Iron mines in India

  • Iron ores are rocks and minerals from which metallic iron can be extracted.
  • India has large iron ore reserves. It occurs in various geological formations but major economic deposits are found in volcano-sedimentary Banded Iron Formation (BIF) from the Precambrian age. 
  • Magnetite is the finest iron ore with a very high content of iron up to 72 percent. It has excellent magnetic qualities, especially valuable in the electrical industry.
  • Hematite ore is the most important industrial iron ore in terms of the quantity used but has a slightly lower iron content than magnetite.
  • The highest producer is the Odisha Jharkhand belt, Durg Bastar Chandrapur belt, Bellary-Chitradurga-Chikmagalur-Tumkur belt, and the Maharashtra Goa belt. 

The iron ore is found in following four type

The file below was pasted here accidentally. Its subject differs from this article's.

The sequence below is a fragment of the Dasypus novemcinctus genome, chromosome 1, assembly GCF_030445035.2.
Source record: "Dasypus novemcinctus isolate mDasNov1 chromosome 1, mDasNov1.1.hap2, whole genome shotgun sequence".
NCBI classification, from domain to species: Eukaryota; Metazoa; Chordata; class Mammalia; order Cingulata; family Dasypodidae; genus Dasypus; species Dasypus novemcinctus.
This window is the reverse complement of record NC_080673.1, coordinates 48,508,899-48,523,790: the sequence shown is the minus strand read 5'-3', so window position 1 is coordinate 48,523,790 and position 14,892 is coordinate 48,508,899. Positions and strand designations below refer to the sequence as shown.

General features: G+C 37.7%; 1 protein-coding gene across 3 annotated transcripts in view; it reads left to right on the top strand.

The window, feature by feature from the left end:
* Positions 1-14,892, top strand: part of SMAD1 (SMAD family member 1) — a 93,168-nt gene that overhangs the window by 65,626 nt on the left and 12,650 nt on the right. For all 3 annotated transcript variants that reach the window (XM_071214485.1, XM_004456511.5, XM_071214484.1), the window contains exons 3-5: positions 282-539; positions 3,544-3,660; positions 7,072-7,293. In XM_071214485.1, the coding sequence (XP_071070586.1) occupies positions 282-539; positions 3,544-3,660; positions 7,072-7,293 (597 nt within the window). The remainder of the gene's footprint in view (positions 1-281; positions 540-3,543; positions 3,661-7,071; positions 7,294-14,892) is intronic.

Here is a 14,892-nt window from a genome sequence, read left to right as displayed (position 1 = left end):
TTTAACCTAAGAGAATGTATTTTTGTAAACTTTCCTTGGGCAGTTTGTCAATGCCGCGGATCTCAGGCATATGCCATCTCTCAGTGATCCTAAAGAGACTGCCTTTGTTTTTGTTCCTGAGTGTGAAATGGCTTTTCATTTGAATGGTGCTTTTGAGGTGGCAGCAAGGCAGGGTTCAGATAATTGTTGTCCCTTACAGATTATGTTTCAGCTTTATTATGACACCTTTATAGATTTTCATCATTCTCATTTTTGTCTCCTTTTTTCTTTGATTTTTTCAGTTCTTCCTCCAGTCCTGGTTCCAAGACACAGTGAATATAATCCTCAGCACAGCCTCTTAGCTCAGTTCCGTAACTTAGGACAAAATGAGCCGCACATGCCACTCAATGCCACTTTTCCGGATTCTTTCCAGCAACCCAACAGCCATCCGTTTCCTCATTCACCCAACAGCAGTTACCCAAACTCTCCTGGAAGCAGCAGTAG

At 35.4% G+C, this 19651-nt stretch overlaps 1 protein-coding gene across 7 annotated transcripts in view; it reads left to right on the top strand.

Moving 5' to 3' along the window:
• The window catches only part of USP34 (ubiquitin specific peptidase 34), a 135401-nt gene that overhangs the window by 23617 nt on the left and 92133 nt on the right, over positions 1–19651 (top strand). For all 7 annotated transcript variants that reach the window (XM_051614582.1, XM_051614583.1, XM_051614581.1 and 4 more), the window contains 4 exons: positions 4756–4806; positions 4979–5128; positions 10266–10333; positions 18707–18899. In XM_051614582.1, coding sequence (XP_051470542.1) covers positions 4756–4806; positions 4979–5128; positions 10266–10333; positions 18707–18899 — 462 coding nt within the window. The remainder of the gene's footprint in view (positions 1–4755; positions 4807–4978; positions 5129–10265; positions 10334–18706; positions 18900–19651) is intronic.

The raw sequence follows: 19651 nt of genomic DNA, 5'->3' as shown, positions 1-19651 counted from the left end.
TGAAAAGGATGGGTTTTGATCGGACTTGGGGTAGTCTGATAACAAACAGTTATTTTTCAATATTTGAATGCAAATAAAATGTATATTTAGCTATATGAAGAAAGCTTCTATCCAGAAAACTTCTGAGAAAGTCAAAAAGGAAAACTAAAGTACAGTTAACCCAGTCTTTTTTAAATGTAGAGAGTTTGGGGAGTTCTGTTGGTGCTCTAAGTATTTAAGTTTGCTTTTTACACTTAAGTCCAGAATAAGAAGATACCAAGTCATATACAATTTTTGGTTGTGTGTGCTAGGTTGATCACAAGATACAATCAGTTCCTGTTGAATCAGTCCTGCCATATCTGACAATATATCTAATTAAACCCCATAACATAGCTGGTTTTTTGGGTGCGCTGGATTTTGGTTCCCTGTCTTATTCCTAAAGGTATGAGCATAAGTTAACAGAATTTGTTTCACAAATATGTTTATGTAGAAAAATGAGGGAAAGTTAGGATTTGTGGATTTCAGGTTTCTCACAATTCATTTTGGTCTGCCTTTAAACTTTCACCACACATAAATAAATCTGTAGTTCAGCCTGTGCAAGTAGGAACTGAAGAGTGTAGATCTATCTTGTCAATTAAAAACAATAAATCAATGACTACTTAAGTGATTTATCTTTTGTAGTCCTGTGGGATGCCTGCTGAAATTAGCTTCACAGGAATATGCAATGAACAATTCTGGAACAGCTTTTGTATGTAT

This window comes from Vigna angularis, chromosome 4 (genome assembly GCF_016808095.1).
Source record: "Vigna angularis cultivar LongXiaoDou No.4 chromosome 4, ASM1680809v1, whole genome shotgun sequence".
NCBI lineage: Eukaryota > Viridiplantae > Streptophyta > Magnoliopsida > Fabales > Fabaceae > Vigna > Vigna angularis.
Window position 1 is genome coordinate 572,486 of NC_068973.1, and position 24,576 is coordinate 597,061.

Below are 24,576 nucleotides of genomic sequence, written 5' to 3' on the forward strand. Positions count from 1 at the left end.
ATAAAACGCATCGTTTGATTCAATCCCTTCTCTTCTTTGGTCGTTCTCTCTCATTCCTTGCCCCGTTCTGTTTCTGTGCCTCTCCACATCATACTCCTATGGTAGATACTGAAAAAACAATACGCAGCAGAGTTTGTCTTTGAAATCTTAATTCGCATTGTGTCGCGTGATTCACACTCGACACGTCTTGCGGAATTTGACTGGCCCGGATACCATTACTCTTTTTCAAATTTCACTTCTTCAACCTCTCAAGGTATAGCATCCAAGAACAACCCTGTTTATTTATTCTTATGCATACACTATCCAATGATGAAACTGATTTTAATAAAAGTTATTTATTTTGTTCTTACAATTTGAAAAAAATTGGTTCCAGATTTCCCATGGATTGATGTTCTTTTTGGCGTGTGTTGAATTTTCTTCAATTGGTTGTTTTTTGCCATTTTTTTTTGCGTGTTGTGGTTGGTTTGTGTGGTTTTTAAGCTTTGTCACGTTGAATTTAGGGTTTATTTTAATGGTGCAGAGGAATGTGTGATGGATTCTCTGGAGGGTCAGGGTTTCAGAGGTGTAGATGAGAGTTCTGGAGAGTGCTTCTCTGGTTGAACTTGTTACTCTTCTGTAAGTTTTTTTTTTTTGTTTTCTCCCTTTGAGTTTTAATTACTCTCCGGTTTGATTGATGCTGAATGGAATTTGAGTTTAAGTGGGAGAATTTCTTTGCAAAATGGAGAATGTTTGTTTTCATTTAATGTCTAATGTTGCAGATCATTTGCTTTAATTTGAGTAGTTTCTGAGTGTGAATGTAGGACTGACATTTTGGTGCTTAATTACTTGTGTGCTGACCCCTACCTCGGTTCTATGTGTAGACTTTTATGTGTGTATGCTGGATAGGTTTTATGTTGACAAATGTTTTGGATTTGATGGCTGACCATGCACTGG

• Magnetite: It is the most important and best kind of iron ore. It contains about 72 percent metallic iron in it. It is found in Karnataka, Andhra Pradesh, Rajasthan, Tamil Nadu, Goa and Kerala.
  • Hematite: It is also an important source of Iron. It contains about 60-70 percent metallic iron in it. It is red and brown in colour. It is found in Odisha, Jharkhand, Chhattisgarh and Andhra Pradesh. In the western section, Karnataka, Maharashtra and Goa have this kind of ore.
  • Limonite: It contains about 30 to 40 percent metallic iron in it. It is mostly yellow in colour. It is low-grade iron ore.
  • Siderite: It has more impurities. It contains about 48 percent metallic iron content in it. It is brown in colour. It contains a mixture of iron and carbon. It is low-grade iron ore. It is self-fluxing due to the presence of lime.